Esters from unsaturated and hydrogenated abietyl alcohols and monoesters esters and diesters obtained from these two alcohols and monocarboxylic and dicarboxylic acids are also suitable antiplasticizers. Many of these esters are available commercially. Monocarboxylic acids suitable for making these esters are those containing from about one to 20 carbon atoms. Aliphatic chains in the acids may be straight or branched. Aromatic or alicyclic groups may be present. Examples of the acids include acetic, 2-ethylhexanoic, cyclohexanecarboxylic, 2-norcamphanecarboxylic, benzoic, and phenylacetic. Ether linkages may be present, such as in phenoxyacetic acid. Straight-chain or branched dicarboxylic acids may be used which contain from about two to 20 carbon atoms. Aromatic or alicyclic groups may be present. Examples of these acids include adipic, dimethylmalonic, l,4-cyclohexanedicarboxylic, isophthalic, and 2,5-norcamphanedicarboxylic. Ether linkages may be present, such as in diglycolic acid.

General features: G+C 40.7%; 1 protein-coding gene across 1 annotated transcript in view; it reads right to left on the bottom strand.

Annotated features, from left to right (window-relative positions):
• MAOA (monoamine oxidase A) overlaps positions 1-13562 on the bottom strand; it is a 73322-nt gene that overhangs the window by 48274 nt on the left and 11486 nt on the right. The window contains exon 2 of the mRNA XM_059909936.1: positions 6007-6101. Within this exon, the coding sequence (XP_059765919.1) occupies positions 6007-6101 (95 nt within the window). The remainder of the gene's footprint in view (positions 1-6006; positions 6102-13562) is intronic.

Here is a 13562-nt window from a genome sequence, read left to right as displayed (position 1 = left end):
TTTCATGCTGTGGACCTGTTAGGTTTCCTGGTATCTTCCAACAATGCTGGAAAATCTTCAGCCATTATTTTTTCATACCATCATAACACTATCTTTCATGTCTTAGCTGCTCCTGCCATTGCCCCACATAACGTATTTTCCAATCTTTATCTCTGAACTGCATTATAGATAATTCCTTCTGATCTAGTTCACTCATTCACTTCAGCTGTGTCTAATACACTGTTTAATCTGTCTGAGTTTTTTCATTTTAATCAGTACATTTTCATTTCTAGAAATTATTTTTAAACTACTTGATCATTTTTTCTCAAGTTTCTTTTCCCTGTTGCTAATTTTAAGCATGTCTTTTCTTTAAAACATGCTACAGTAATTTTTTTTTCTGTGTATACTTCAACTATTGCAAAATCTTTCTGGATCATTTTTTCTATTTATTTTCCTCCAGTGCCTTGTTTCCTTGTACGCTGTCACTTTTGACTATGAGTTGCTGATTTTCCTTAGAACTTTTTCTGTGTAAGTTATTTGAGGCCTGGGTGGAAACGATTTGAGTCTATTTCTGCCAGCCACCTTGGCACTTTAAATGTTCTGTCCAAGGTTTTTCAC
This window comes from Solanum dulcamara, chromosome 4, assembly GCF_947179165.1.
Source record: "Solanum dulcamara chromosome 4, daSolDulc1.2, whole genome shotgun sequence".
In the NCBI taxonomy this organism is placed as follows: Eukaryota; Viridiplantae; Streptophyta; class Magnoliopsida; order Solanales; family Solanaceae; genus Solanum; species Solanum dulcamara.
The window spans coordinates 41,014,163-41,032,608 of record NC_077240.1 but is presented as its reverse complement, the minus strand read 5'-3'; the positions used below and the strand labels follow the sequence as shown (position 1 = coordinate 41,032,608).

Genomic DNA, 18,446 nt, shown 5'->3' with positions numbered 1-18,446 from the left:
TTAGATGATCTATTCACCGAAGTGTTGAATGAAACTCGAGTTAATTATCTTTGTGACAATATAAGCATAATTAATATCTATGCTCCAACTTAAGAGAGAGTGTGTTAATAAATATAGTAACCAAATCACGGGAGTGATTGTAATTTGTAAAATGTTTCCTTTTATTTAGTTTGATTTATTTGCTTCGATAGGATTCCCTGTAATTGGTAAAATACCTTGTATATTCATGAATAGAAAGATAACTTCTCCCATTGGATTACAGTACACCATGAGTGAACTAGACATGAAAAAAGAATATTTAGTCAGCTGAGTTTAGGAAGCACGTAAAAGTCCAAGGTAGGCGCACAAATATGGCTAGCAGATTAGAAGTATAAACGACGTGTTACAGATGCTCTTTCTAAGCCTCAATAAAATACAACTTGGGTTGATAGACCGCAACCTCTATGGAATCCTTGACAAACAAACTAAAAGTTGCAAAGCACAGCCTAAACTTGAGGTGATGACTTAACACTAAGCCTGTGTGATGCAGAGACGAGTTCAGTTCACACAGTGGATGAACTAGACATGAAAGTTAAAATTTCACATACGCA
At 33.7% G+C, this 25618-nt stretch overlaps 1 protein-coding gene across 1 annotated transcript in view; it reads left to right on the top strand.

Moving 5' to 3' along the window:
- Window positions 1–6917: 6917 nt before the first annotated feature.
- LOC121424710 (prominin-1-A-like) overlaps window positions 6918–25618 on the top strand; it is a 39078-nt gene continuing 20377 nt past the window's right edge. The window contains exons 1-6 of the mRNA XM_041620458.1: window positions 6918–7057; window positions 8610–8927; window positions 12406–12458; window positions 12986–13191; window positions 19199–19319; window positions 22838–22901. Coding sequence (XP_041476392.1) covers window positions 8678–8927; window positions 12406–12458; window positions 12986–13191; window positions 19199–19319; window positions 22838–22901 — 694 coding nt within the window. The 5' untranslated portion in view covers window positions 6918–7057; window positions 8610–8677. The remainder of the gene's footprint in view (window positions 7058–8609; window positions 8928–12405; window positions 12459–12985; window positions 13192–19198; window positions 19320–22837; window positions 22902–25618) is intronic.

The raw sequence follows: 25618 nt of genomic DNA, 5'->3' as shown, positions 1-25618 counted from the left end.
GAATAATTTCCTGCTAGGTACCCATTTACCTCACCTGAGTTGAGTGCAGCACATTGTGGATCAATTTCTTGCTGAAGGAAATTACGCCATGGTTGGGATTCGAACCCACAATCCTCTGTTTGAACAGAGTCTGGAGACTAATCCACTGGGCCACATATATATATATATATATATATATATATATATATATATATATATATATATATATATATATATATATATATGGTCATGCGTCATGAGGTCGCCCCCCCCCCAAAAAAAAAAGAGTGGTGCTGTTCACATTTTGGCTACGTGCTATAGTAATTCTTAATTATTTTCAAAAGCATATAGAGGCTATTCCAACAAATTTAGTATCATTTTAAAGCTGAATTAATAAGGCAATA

The preferred antiplasticizers for polycarbonates and polyesters are: (l chlorinated diphenyls and terphenyls comprising from about 30 to 75 percent chlorine; (2) poly(styrene-glycols) having a molecular weight of about 378 to about 1500; and (3) esters from the condensation of monohydroxy and polyhydroxy alcohols with unsaturated and hydrogenated abietic acids; abietyl alcohol; hydrogenated abietyl alcohol; and monoesters and diesters from condensation of unsaturated and hydrogenated abietyl alcohols with monocarboxylic and dicarboxylic acids having up to 19 carbon atoms.

The amount of antiplasticizer which is added to the polycarbonate or the polyester in accordance with this invention may be from about 2 to about 50 percent, preferably from about l0 to about 30 percent by weight of the total composition. Due to the chemical differences between the polycarbonates and the polyesters, slightly different amounts of antiplasticizer may be necessary in order to accomplish substantially the same increase in strength properties or in the modulus of elasticity. In many embodiments of this invention it has been found necessary to employ slightly more antiplasticizer with a polycarbonate than with a polyester.